As expected, it was a quiet trade deadline for Minnesota Wild general manager (GM) Bill Guerin and his staff. With the team staying competitive in the Honda West Division (26-14-3), the roster remained intact and the organizational assets stayed put.
Almost one week since the deadline, business is as usual for the Wild, who entered the second half of one their most successful seasons to date. Guerin was silent during the 2019-20 deadline as well, but it’s obvious that expectations are different this time. Minnesota made it to the bubble play-in round due to the COVID-19 pandemic last season, but were expected to miss the postseason for a second consecutive year.
This season, the Wild’s surge to a top-3 spot in the Honda West Division reignited excitement and morale in the franchise. The team displays one of the most promising young cores led by rookie sniper Kirill Kaprizov, future no.1 goalie Kaapo Kähkönen and forwards Jordan Greenway and Joel Eriksson Ek.
The immediate impacts from their young players gained Guerin’s vote of confidence in a year that was supposed to be about growing pains and figuring out how to navigate the cap around the costly veteran contracts. ( from ‘Wild GM Bill Guerin makes no moves at trade deadline,’ Star Tribune, 04/12/2021) With the roster untouched, the GM is allowing this iteration of the Wild to go as far as they can before improvements are considered during the offseason. There was speculation of the Wild becoming conservative buyers, with the dire need for centre depth and help in the faceoff circle, but the decision to stay the course fits Guerin’s vision of letting this year’s team run its course and evaluate with eyes set on building a long-term winner.
With multiple unrestricted free agents on the roster, the Wild did not sell. Instead, the team will evaluate who can mesh with the core moving forward when negotiations reopen. Along with centre depth, there are the obvious needs including defensive consistency and expecting more from some of their seasoned leaders, but the team appears set to give their young core some much needed playoff experience and more relevant games for their veterans in May.
The Team’s Direction
Having a quiet trade deadline was established by Guerin days before April 12.
“Approaching the deadline, I’m not going to sell the farm just for a rental that’s going to blow town in a couple of months,” said Guerin on The Chirp with Darren Millard podcast. “We still want to build, we still want to accumulate prospects and draft picks and things like that, because we’re kind of building on the go.”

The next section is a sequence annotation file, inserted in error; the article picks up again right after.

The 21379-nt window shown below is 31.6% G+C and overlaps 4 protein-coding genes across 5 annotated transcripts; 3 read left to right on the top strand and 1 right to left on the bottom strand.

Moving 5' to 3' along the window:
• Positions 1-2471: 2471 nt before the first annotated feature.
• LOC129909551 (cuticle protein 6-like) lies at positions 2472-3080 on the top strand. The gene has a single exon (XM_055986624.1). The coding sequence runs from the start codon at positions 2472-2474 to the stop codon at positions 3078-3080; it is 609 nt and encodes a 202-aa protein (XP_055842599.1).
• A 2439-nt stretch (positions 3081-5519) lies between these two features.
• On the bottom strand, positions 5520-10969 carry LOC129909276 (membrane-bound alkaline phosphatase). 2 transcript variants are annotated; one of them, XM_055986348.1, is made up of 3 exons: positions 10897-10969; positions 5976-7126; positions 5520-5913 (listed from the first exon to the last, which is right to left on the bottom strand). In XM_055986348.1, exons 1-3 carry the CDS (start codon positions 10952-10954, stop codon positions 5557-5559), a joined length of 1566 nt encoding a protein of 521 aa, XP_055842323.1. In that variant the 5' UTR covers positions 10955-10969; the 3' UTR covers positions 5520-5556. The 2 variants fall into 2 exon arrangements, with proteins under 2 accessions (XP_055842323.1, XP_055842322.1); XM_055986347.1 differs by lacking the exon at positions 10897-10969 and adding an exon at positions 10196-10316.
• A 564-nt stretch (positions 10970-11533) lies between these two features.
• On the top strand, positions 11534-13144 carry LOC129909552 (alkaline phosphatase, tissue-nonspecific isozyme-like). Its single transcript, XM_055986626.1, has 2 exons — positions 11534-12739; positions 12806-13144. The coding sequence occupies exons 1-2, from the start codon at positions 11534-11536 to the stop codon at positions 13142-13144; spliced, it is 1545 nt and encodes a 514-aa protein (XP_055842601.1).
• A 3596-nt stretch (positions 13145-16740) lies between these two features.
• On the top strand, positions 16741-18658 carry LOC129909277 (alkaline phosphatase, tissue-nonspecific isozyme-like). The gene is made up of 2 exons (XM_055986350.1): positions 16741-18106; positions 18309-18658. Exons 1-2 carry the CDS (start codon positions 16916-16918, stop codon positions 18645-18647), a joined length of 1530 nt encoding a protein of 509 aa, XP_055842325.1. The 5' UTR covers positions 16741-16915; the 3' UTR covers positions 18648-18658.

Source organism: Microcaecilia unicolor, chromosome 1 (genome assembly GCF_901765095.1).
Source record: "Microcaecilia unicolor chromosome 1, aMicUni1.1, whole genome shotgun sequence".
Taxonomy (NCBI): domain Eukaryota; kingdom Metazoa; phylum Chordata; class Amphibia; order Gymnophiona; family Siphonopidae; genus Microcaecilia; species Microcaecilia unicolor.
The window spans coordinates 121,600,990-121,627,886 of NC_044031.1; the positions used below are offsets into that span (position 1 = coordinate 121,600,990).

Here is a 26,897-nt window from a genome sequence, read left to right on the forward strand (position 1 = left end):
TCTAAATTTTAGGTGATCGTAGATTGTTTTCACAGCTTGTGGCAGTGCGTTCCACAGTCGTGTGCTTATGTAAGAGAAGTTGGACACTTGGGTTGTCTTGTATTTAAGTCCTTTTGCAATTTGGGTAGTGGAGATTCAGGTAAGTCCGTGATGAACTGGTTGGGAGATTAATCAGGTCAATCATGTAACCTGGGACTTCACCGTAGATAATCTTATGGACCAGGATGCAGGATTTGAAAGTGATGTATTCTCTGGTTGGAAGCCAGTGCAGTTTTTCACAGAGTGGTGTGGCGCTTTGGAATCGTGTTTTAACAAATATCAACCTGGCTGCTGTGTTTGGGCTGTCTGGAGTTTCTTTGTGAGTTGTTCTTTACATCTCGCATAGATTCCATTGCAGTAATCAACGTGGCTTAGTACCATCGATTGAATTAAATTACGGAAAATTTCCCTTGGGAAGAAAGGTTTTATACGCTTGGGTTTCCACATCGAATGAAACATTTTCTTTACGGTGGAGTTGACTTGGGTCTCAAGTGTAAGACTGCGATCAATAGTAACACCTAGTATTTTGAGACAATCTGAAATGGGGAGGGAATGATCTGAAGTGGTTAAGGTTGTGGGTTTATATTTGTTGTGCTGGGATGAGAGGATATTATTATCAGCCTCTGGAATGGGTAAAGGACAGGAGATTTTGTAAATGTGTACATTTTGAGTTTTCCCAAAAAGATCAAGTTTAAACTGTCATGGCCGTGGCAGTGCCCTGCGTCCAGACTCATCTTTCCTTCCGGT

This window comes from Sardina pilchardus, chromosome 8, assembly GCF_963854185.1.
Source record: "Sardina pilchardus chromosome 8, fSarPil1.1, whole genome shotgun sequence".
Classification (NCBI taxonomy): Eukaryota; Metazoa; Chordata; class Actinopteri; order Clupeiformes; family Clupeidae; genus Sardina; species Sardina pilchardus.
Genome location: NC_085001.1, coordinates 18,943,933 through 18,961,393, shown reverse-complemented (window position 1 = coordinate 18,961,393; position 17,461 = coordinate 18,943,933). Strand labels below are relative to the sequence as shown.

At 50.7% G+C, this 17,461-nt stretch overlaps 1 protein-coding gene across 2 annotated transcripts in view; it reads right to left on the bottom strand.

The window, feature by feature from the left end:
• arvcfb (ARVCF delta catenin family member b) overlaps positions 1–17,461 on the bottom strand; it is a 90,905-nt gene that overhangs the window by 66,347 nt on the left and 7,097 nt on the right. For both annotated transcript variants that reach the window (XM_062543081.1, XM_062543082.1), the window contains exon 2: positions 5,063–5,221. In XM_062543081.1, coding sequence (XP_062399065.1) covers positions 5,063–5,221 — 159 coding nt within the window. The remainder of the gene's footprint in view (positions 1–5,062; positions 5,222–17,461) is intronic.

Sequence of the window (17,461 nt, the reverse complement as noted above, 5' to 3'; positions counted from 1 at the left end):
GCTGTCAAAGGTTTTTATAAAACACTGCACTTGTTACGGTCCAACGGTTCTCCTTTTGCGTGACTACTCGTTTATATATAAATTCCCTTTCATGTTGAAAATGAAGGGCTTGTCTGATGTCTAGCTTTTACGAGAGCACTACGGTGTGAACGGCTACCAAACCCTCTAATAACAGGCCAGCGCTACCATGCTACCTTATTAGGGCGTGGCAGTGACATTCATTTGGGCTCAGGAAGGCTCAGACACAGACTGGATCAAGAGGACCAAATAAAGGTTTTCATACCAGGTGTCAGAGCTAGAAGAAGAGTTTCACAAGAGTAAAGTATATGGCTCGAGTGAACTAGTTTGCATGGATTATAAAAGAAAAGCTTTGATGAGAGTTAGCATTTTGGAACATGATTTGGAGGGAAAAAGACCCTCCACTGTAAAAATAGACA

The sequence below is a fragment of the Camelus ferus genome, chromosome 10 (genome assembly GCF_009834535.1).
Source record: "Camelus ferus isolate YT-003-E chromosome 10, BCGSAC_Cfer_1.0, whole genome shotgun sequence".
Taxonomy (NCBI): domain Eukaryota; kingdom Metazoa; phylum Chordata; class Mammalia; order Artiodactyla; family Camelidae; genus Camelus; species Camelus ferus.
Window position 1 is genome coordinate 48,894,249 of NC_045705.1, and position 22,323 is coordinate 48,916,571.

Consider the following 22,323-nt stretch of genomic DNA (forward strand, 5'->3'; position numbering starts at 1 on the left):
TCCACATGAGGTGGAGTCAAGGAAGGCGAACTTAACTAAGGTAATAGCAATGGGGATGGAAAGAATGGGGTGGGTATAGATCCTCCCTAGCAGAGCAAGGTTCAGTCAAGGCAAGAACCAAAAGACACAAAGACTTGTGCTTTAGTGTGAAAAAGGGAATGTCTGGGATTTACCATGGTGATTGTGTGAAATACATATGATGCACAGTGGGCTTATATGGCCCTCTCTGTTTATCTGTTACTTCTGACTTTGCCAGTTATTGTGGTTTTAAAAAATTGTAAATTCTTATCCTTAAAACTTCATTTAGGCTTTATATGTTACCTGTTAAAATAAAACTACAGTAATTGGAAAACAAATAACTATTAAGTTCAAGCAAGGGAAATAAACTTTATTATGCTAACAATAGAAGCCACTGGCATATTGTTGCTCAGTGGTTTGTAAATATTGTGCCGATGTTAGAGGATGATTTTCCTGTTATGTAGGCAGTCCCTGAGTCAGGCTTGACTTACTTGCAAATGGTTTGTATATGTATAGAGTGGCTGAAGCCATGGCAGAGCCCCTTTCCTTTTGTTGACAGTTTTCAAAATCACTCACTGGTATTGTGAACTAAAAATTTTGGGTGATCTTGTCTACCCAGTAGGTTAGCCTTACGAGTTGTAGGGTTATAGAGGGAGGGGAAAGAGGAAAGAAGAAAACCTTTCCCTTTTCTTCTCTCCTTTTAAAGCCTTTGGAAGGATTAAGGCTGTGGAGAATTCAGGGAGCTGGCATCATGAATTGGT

Guerin followed up this statement with one focused on seeing how this season unfolds and where he sees the team’s future.
“Our time will come,” the GM said in a media call following the trade deadline on Monday.
It’s a continuation of his vow to rework the roster, bring in the young players and continue building slowly. Since July, every trade, signing, NCAA negotiation and on-the-fly solution to injuries and COVID-19 protocols was meticulous and calculated. On April 14 during a media presser, Guerin acknowledged the team’s success so far, but said, “it’s not just about making the playoffs, it’s about going in and making some noise.” He emphasized that there has been progression, but he’s “not satisfied yet,” and the team should not be either.
Guerin is in it for the long haul, reiterating his patience to have the right foundational pieces in place, first and foremost. This means the climb to higher levels of success will be gradual, and the big moves will come when the team is ready. Accumulating and developing talent in-house has not been a strong theme for the Wild, especially after winning the Zach Parise and Ryan Suter sweepstakes during the summer of 2012. Additional veterans like Jason Pominville and Thomas Vanek were expected to help fill the secondary scoring gaps, but those approaches were not fruitful. Trading for Danny Heatley in the summer of 2011 can be added to this list as well.
While it dominated last year’s deadline for the Wild, rumblings of a potential Parise deal were non-existent. Many hoped that talks between Guerin and the New York Islanders would re-emerge, especially as Parise continues to struggle, often playing fourth-line minutes. Also, Parise’s contract at $7.5 million per season until 2024-25 will be a challenge to maneuver around a flat salary cap at $81.5 million, but it is not as pressing as last season. Kaprizov, Kähkönen, Kevin Fiala and Eriksson Ek require new deals soon, but with more unrestricted free agents coming off the books, the team can find solutions to keep the young band together with the added flexibility.
Unless the Wild are suddenly struck with a prolonged losing streak to end the season, the team will be playoff bound. They are not pegged to be a one of the top contenders, but any postseason experience for the young players and as a unit will be beneficial. Going one step further, once the team reaches the playoffs, the possibilities are there for the Wild to continue surprising the league. No one expected the 2002-03 team to make it to the Western Conference Final, so there is some precedence here.
Guerin envisions the team’s ceiling to go beyond rosters of the past that could not break through the first and second rounds in the last nine years. The GM believes with enough focus on development, banking on draft picks and young players and making the right trades, the Wild can become legitimate contenders when it’s their time to truly go all in for the Stanley Cup. For the time being, especially this season’s second half and playoffs, it’s about Guerin’s emphasis on gradual improvement each game.
Sports journalist covering the Minnesota Wild. Currently completing a journalism degree in Toronto, Canada.